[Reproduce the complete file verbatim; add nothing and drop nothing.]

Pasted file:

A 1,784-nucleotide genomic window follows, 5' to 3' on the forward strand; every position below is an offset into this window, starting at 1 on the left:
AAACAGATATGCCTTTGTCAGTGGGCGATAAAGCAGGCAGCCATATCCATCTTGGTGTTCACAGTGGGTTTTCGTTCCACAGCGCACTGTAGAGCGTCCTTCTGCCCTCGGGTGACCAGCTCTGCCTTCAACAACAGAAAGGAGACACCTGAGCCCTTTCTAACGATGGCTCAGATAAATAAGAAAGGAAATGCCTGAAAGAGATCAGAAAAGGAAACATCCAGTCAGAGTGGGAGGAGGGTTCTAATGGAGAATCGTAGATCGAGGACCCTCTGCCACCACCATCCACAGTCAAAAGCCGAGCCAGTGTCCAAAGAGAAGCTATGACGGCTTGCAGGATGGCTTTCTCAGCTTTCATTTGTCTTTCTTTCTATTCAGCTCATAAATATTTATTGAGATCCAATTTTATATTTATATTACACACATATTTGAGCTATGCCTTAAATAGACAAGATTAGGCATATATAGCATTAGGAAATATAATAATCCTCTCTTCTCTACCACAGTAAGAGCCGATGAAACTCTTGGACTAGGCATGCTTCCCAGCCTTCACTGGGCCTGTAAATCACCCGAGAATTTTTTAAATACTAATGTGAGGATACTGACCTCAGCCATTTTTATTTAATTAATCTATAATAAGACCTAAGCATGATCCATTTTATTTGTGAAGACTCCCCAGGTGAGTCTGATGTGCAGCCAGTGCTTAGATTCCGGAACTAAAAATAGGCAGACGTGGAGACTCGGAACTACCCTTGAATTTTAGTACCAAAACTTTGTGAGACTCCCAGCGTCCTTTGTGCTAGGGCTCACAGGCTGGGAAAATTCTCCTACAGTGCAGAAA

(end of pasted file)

A 1,784-nucleotide genomic window follows, 5' to 3' on the forward strand; every position below is an offset into this window, starting at 1 on the left:
AAACAGATATGCCTTTGTCAGTGGGCGATAAAGCAGGCAGCCATATCCATCTTGGTGTTCACAGTGGGTTTTCGTTCCACAGCGCACTGTAGAGCGTCCTTCTGCCCTCGGGTGACCAGCTCTGCCTTCAACAACAGAAAGGAGACACCTGAGCCCTTTCTAACGATGGCTCAGATAAATAAGAAAGGAAATGCCTGAAAGAGATCAGAAAAGGAAACATCCAGTCAGAGTGGGAGGAGGGTTCTAATGGAGAATCGTAGATCGAGGACCCTCTGCCACCACCATCCACAGTCAAAAGCCGAGCCAGTGTCCAAAGAGAAGCTATGACGGCTTGCAGGATGGCTTTCTCAGCTTTCATTTGTCTTTCTTTCTATTCAGCTCATAAATATTTATTGAGATCCAATTTTATATTTATATTACACACATATTTGAGCTATGCCTTAAATAGACAAGATTAGGCATATATAGCATTAGGAAATATAATAATCCTCTCTTCTCTACCACAGTAAGAGCCGATGAAACTCTTGGACTAGGCATGCTTCCCAGCCTTCACTGGGCCTGTAAATCACCCGAGAATTTTTTAAATACTAATGTGAGGATACTGACCTCAGCCATTTTTATTTAATTAATCTATAATAAGACCTAAGCATGATCCATTTTATTTGTGAAGACTCCCCAGGTGAGTCTGATGTGCAGCCAGTGCTTAGATTCCGGAACTAAAAATAGGCAGACGTGGAGACTCGGAACTACCCTTGAATTTTAGTACCAAAACTTTGTGAGACTCCCAGCGTCCTTTGTGCTAGGGCTCACAGGCTGGGAAAATTCTCCTACAGTGCAGAAA